Katarina DoughtyEvolutionary biologists have long been interested in understanding how mating patterns contribute to fitness, and specifically the effects of genetic compatibility on mate choice and offspring viability. Genetic compatibility has been previously linked to the effects of specific genes of large effect, such as the major histocompatibility complex (MHC). MHC heterozygosity improves resistance to pathogens (Hedrick, 2002) and mating preferences have been shown to increase offspring MHC heterozygosity (Penn & Potts, 1999). In broader terms, genetic compatibility has been linked to overall genetic relatedness between mates and/or populations. At one extreme, inbreeding effects between closely related mates can reduce the fitness of offspring through the loss of heterozygosity and expression of deleterious recessive alleles (Lynch & Walsh, 1998). At the other extreme, outbreeding effects between distantly related mates can reduce the fitness of offspring through genetic incompatibility and disruption of co-adapted gene complexes (Lynch, 1991). When observed as a continuum with inbreeding and outbreeding as the extremes, the effects are expected to produce a function where the highest fitness occurs at intermediate levels of genetic relatedness between mates (Figure 1). A stronger understanding of this relationship is of interest to evolutionary biologists, and can provide practical information about optimal relatedness levels that can be used to guide conservation and agriculture programs that aim to rescue or enhance inbred populations via outbreeding.

Rachel Chambers: Plants on the edge: functional traits and grassland gradients

Rachel ChambersIt is estimated that the last 200 years has seen the loss of 99% of North American grasslands through conversion to agriculture. In southern Ontario, urban and agricultural landscapes have replaced all but fragments of tallgrass prairie habitat. Currently, grassland restoration initiatives convert land, such as former agricultural fields, to restored grasslands. However, many of the areas targeted for restoration are small, isolated patches surrounded by active agriculture or forested areas. My project looks at such restored grasslands, planted by Nature Conservancy Canada, that are bordered by active agricultural fields and forest fragments in Norfolk County.  I will quantify plant diversity and soil faunal diversity at varying distances from grassland borders, in association with environmental variables and functional traits. This research could inform restoration processes through determination of patch size as influenced by land cover. The use of plant and faunal functional traits could provide new perspectives for restoration initiatives.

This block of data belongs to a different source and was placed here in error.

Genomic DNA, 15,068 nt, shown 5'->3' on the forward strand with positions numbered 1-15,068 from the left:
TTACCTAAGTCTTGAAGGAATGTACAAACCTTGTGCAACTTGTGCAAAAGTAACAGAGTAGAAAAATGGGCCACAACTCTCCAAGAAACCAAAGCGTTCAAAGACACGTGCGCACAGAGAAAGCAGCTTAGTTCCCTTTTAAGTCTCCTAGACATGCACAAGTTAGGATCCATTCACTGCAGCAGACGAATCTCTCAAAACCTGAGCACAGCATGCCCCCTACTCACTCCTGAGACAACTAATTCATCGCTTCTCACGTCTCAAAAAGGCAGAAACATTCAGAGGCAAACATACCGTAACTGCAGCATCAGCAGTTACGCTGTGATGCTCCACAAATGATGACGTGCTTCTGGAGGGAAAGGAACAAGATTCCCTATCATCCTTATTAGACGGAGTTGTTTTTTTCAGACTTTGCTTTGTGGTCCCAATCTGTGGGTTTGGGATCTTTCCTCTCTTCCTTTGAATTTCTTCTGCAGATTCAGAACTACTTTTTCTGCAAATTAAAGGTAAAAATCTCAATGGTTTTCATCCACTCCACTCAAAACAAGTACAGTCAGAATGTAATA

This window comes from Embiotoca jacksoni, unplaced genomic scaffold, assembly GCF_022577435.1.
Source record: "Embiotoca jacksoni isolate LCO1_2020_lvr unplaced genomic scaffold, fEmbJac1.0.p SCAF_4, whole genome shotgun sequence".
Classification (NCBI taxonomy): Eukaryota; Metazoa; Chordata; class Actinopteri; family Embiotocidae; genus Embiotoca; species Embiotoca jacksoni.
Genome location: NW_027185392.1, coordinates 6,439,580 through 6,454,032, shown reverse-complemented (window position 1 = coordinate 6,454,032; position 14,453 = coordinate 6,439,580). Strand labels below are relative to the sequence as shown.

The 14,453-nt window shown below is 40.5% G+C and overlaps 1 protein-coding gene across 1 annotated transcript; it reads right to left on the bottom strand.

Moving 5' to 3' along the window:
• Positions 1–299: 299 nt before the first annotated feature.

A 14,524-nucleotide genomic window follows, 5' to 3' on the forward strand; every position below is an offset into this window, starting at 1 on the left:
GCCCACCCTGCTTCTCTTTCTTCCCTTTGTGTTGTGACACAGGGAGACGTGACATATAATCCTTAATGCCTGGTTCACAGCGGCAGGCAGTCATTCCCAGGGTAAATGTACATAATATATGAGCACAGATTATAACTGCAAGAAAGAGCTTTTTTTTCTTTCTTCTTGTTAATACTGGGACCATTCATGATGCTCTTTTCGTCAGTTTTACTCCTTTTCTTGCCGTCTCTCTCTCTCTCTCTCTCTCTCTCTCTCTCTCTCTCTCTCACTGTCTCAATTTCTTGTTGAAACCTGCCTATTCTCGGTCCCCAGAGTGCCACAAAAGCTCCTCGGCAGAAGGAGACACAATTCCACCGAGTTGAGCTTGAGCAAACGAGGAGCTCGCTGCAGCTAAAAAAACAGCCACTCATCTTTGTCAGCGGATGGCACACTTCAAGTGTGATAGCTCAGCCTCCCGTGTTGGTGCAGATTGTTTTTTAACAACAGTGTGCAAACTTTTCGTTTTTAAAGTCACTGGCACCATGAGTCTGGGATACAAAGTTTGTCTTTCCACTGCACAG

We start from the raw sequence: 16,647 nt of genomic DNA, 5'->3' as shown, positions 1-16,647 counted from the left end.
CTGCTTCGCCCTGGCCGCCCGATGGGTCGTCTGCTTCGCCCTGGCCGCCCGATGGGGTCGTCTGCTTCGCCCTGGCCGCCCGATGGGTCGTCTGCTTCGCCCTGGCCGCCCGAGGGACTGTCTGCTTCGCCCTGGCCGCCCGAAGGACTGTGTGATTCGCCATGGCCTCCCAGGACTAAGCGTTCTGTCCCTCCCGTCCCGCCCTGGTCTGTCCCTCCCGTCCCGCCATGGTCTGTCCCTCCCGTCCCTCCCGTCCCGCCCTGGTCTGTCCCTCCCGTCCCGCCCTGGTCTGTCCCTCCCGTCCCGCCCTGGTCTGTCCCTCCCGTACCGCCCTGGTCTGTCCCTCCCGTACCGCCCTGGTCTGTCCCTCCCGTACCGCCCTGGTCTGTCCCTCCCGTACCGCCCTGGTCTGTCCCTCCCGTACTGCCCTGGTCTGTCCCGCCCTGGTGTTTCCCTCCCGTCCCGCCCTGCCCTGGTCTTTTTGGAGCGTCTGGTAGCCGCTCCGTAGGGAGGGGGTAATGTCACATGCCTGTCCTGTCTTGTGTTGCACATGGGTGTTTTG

November 13, 2015

Yeritza Bohoquez Ruiz: Evaluating the effects of root exudates from buckwheat, Fagopyrum esculentum,on Agriotes sputator larvae.

WirewormScott/McNeil group
Generalist insect herbivores utilise visual, chemical and tactile cues to locate host plants. However, generalist soil-dwelling herbivores rely most on chemical cues in order to detect suitable and avoid unsuitable plants. Wireworms (Coleoptera: Elateridae) are generalists and are serious pests of many agricultural crops; thus requiring pest management strategies. Preliminary studies observed reduced wireworm densities (genus Agriotes) after buckwheat (Fagopyrum esculentum) is used as a cover crop; potentially due to the plant releasing repellent, antifeedant and/or toxic chemicals into the soil. I will explore the different potential effects of chemicals from buckwheat roots on wireworm behaviour, using a six arm olfactometer and small plot experiments.  My results will be the basis for subsequent chemical analyses, as these compounds could offer an alternate management strategy.

Pria Mahabir: Identifying the neural mechanisms underlying female receptivity in drosophila

Drosophila brainMoehring group
The complex processes that regulate mate preference have been widely studied. Most studies to date have focused on the mechanisms that drive male mate choice, while those that underlie female mate preference remain largely unknown, yet females are the primary discerners of reproductive receptivity in most species. In order to address the existing knowledge gap we will be utilizing a combination of genetic tools, including temperature-sensitive gene disruption, in both Drosophila melanogaster and Drosophila simulans to isolate regions of the brain responsible for female receptivity or rejection. We will then assess the contribution of these neural region(s) to behaviour in the context of three candidate genes that have previously been identified as contributing to female mate preference in order to assess whether each gene acts via the same neural region. Identifying the neural basis of female receptivity, while of interest in its own right, will also contribute to our understanding of how neuronal circuits integrate multiple sources of information from various modalities to subsequently produce directed behavior